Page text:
Magazine edition: 1-2014

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Steph Siddall asks: is the law of armed conflict still relevant?

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Steph Siddall asks: is the law of armed conflict still relevant?

Françoise Bouchet Saulnier, Legal Director of Médecins sans Frontières, once commented that “law is always late for war”; epitomised by a constant struggle to impose rules on warfare after atrocities and massacres are committed. Under International Humanitarian Law (IHL), citizens are entitled to protected status during times of crisis. But still, the number of civilian casualties during a conflict is higher than those of combatants.

Known as the law of armed conflict, IHL is a body of rules developed and consolidated through a series of treaties and agreements including the 1899 and 1907 Hague Conventions, the four 1949 Geneva Conventions and 1977 Additional Protocols relating to the protection of victims of armed conflict. These rules are also considered to be customary international law, where all states and non-state armed groups, whether signatories to these treaties or not, are bound by its provisions. 

Together these agreements aim to exercise a balance between military necessity and humanitarian concerns. IHL is based predominantly on the principle of distinction, which provides protection by differentiating between combatants and those who are not or no longer directly participating in the conflict, as well as civilian objects such as schools and hospitals. It is also prohibited to carry out deliberate or indiscriminate attacks which might have a disproportionately negative humanitarian impact, such as attacks and sieges on civilian populated areas, as seen in Syria.

Undoubtedly, this principle of distinction is floundering. While this might be more clearly applicable to international armed conflicts between two or more states, the traditional idea of uniformed armed forces lining up on the battlefield is archaic and no longer relevant. More commonly, armed conflicts take place internally between governmental forces and armed groups. In these cases, the fighting is often more drawn out and incredibly violent, displacing, injuring and killing millions of ‘protected’ citizens, violating IHL.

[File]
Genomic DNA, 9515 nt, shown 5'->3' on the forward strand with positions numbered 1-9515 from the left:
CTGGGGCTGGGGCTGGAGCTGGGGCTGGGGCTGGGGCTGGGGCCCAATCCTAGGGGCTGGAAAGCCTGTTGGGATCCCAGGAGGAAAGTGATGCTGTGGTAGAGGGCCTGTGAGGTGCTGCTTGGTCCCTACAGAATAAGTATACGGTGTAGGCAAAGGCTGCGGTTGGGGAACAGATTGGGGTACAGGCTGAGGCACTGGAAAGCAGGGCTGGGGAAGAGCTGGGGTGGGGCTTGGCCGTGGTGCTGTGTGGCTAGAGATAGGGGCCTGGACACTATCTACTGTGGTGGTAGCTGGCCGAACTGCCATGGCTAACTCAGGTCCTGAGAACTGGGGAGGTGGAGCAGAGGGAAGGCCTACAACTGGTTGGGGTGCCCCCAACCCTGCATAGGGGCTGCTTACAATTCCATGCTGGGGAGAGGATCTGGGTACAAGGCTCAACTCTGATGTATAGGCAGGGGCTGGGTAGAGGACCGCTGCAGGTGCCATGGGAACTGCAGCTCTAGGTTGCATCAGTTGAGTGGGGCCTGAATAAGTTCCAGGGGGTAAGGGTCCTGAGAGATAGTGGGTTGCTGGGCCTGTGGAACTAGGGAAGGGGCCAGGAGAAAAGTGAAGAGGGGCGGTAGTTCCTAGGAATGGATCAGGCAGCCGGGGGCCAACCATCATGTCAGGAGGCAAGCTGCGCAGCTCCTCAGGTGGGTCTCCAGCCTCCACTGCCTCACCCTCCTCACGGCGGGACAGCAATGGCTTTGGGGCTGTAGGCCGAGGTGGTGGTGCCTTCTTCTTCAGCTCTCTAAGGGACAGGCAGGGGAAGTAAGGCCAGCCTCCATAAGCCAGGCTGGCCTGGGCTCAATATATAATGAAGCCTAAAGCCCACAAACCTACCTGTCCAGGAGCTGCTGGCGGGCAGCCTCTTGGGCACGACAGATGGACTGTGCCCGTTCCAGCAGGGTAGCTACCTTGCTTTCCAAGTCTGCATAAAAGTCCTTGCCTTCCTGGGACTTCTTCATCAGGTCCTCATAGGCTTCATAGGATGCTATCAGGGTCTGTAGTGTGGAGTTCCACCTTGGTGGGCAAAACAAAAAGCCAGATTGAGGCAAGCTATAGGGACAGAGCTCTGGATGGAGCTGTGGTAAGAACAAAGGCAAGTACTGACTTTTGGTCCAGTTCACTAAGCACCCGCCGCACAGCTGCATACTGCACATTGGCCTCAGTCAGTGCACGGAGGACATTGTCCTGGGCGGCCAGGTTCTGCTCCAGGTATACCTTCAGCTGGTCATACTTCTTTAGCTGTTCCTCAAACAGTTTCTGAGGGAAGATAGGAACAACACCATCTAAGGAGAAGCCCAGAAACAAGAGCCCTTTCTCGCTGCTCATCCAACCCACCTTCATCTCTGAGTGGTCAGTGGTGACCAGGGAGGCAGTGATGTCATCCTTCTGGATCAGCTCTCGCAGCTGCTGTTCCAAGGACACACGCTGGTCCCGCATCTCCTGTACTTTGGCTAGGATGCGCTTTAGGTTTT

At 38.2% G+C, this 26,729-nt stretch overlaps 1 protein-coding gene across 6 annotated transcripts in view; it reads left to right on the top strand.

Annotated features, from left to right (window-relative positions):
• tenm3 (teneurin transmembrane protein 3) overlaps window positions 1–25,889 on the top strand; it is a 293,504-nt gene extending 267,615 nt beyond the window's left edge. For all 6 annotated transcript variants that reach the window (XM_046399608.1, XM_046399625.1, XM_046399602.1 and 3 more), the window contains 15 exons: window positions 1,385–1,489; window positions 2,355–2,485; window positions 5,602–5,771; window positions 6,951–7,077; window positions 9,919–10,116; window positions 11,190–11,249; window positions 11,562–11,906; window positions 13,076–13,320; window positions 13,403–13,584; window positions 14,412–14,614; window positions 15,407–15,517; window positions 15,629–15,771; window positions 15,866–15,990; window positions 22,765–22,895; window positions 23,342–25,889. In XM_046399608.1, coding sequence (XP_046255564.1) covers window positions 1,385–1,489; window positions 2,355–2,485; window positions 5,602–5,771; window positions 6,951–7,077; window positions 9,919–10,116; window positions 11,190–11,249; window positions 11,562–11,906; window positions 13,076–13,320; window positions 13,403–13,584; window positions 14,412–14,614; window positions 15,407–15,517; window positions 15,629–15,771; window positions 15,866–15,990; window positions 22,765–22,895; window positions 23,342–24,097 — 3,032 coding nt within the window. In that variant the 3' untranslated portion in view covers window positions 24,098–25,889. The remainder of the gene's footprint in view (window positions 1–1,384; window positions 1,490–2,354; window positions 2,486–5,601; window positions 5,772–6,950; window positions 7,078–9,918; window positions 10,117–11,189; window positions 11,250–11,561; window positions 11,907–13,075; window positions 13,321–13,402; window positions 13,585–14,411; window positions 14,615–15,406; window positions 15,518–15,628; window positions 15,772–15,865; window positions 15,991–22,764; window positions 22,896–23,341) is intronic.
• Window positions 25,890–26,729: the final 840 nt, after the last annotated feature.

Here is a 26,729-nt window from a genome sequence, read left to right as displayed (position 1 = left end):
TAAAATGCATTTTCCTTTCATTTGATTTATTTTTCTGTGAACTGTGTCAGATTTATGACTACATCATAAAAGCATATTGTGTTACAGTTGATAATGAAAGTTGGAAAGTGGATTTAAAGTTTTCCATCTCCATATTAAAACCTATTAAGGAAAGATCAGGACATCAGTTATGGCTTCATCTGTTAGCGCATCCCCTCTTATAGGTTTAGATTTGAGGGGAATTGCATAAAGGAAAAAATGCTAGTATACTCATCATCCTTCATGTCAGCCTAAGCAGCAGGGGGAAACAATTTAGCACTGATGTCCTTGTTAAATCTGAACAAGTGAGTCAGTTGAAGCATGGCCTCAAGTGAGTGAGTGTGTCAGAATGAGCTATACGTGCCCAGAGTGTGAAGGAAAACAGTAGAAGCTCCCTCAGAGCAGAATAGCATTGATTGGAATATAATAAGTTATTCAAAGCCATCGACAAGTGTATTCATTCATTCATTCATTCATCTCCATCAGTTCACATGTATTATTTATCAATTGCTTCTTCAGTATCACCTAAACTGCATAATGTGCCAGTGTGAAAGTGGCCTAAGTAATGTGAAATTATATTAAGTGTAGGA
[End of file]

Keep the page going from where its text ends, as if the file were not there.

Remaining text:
In many cases, armed conflicts involve low intensity fighting between proliferated armed groups with differing levels of knowledge, equipment, training, organisation and understanding of IHL. Civilian participation has increased, and with even children finding themselves at the centre of a conflict through forced conscription, the line of distinction between those who are and are not ‘directly participating’ has become overwhelmingly blurred, as has the ‘battlefield’, often deliberately positioned in populated areas.

In these contexts, civilians are routinely and deliberately attacked, examples ranging from the use of sexual violence as a weapon of war, recruitment of child soldiers to carry out atrocities and attacks against humanitarian aid workers. This lack of distinction makes it extremely problematic in applying IHL to instances of seemingly obvious violations.

In recent years, international lawyers, NGOs and activists have raised concerns that civilian protection under IHL has become ineffective. Some go so far as to say that the very concept of a law of armed conflict is fundamentally flawed as war inevitably negates the very premise of law.  Others seek to remedy this by instead applying International Human Rights Law (IHRL) to armed conflict. Indeed, IHRL protects individuals from the shocking abuses in the scenarios described above, regardless of whether they are ‘directly participating’ in the conflict or not.

However, this proposed solution presents another potential challenge. Parties can actually exempt themselves from specific human rights obligations, specifically those included in the International Covenant on Civil and Political Rights, during a “time of public emergency”. This could legitimately include situations such as armed conflict. Conversely, no exemptions are permitted under IHL - it is a body of law conceived for emergency situations and therefore, in theory, should be absolute.

In light of this, whether late or not, it should be emphasised that the rules of IHL are hugely important – when they are respected, they can safeguard people from the worst crimes and can still play a part in today’s conflicts. Implementing a body of law during times of extreme violence will always be incredibly difficult, especially when the lines between civilian and combatant are almost non-existent. However, if the law of armed conflict can adapt to the challenges of 21st Century warfare, it will be better late than never.

Stephanie Siddall is currently volunteering as a Peace & Security Intern at UNA-UK.

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